• Likewise, this is with full consciousness of the suffering experienced by the Orthodox people that continues to force them to emigrate, situations of extreme hardship or persecution, whether economic or in terms of security. The emigration of Orthodox has not occurred only due to seeking employment and education. People have been unjustly forced to seek refuge against their will. This means that we as churches must take into account with all due respect the feelings that these believers have toward their land, their countries, their languages, their customs, and their cultural Orthodoxy. This requires a long-term plan that manages the temporal dimension in order to prepare circumstances, mentalities and souls to accept the realization of the desired goal.
  • The vision is based on the creation of a new ecclesiological reality that takes into account the specificity of these churches of various origins having a relationship with their mother churches. How should we designate this relationship? What are the specificities that distinguish them? How can they exist without affecting the catholicity of the Church? These are the questions that must be raised.
  • These new local churches appear when the Orthodox of the diaspora, who are still pouring into new countries, become conscious of the culture of the new land where they live, interact with it and assimilate to it on the basis of their Orthodox faith. Reaching this consciousness requires a transitional phase with a purposeful pedagogical trajectory that takes into serious account that culture which differs in its foundations from the culture that has historically existed in Orthodox countries. This is fundamental work whose time has come to commence on a pan-Orthodox level.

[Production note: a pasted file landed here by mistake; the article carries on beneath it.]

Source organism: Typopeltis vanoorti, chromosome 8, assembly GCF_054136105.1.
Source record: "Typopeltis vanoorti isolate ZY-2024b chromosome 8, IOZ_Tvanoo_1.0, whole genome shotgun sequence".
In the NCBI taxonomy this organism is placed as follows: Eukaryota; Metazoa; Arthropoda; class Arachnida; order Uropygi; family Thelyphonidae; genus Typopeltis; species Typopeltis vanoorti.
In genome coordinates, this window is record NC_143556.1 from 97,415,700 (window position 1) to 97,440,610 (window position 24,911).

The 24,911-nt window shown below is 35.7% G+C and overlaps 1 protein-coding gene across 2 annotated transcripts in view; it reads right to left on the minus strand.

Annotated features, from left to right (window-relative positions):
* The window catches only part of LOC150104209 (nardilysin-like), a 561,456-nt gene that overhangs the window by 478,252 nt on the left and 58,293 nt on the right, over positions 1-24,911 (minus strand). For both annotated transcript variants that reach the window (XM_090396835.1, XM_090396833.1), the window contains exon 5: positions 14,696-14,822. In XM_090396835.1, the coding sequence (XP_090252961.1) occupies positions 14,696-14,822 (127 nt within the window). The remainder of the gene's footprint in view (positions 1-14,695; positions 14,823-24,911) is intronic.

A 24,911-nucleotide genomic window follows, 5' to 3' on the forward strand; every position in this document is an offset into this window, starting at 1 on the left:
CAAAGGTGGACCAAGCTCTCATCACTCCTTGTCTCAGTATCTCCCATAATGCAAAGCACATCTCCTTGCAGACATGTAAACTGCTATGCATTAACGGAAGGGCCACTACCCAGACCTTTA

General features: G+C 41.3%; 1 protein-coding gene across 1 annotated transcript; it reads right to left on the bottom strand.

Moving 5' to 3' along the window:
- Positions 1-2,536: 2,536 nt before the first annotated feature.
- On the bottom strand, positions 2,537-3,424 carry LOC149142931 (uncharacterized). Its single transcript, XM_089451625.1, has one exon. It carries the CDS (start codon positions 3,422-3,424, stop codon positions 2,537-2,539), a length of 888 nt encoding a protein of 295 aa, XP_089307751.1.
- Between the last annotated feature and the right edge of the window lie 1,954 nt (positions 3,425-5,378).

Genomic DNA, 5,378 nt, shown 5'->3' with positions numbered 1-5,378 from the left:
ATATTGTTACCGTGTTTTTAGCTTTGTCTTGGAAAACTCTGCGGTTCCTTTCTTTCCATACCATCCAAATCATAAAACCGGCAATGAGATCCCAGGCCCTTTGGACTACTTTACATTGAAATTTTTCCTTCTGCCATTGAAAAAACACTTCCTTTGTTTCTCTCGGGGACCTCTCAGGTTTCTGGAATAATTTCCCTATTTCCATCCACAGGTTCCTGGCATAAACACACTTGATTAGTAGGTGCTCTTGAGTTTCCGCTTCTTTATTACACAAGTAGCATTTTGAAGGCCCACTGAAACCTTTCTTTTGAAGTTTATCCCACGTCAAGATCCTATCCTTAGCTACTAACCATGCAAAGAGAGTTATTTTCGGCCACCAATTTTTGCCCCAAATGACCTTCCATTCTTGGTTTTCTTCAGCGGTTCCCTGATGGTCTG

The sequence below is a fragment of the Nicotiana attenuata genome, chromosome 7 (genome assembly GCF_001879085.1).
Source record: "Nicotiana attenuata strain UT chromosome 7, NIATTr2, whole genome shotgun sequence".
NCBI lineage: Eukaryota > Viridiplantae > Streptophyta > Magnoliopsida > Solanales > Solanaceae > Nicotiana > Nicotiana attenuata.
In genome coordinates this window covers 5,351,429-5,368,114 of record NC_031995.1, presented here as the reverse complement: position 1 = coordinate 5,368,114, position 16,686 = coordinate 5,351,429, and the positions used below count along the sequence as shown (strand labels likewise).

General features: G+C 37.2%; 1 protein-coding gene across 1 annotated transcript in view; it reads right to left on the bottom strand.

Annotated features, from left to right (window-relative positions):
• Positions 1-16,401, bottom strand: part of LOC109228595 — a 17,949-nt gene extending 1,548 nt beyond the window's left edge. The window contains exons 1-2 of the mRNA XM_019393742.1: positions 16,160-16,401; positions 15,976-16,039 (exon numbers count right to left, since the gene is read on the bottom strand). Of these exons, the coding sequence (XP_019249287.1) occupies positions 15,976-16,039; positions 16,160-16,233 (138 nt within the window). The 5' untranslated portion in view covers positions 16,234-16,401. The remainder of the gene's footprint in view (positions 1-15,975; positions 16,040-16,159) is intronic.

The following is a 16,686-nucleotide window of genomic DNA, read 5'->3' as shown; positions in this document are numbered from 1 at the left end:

• The episcopal conferences, which were declared in 2007, initiated successful work towards unity, even if it has remained on a formal, superficial level and has not transcended, except on symbolic occasions, the bounds of ecclesiastical jurisdictions. However, before this work is cancelled or renewed, it is in pressing need of appraisal. The Orthodox have agreed on its principle, but its practice has been beset, here and there, with numerous errors that have aroused fears among many of the churches and has evinced an effort towards limiting the Orthodox representation in certain countries of the “diaspora” to one particular church.